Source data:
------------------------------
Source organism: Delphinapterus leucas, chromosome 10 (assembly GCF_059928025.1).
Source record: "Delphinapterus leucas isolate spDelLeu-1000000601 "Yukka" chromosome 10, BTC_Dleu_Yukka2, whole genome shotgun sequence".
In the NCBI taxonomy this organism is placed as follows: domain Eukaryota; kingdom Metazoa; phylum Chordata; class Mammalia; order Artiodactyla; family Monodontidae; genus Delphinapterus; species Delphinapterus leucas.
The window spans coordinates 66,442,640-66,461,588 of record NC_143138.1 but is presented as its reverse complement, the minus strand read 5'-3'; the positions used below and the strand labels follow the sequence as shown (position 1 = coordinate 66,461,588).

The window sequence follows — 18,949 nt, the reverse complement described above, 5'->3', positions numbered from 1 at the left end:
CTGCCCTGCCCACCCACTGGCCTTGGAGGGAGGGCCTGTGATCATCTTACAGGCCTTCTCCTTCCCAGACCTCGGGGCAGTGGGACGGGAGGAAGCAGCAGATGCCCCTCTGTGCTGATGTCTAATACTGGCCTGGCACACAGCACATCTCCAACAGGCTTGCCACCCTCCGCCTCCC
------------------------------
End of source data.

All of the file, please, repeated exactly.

Source organism: Delphinapterus leucas, chromosome 10 (assembly GCF_059928025.1).
Source record: "Delphinapterus leucas isolate spDelLeu-1000000601 "Yukka" chromosome 10, BTC_Dleu_Yukka2, whole genome shotgun sequence".
In the NCBI taxonomy this organism is placed as follows: domain Eukaryota; kingdom Metazoa; phylum Chordata; class Mammalia; order Artiodactyla; family Monodontidae; genus Delphinapterus; species Delphinapterus leucas.
The window spans coordinates 66,442,640-66,461,588 of record NC_143138.1 but is presented as its reverse complement, the minus strand read 5'-3'; the positions used below and the strand labels follow the sequence as shown (position 1 = coordinate 66,461,588).

The window sequence follows — 18,949 nt, the reverse complement described above, 5'->3', positions numbered from 1 at the left end:
CTGCCCTGCCCACCCACTGGCCTTGGAGGGAGGGCCTGTGATCATCTTACAGGCCTTCTCCTTCCCAGACCTCGGGGCAGTGGGACGGGAGGAAGCAGCAGATGCCCCTCTGTGCTGATGTCTAATACTGGCCTGGCACACAGCACATCTCCAACAGGCTTGCCACCCTCCGCCTCCC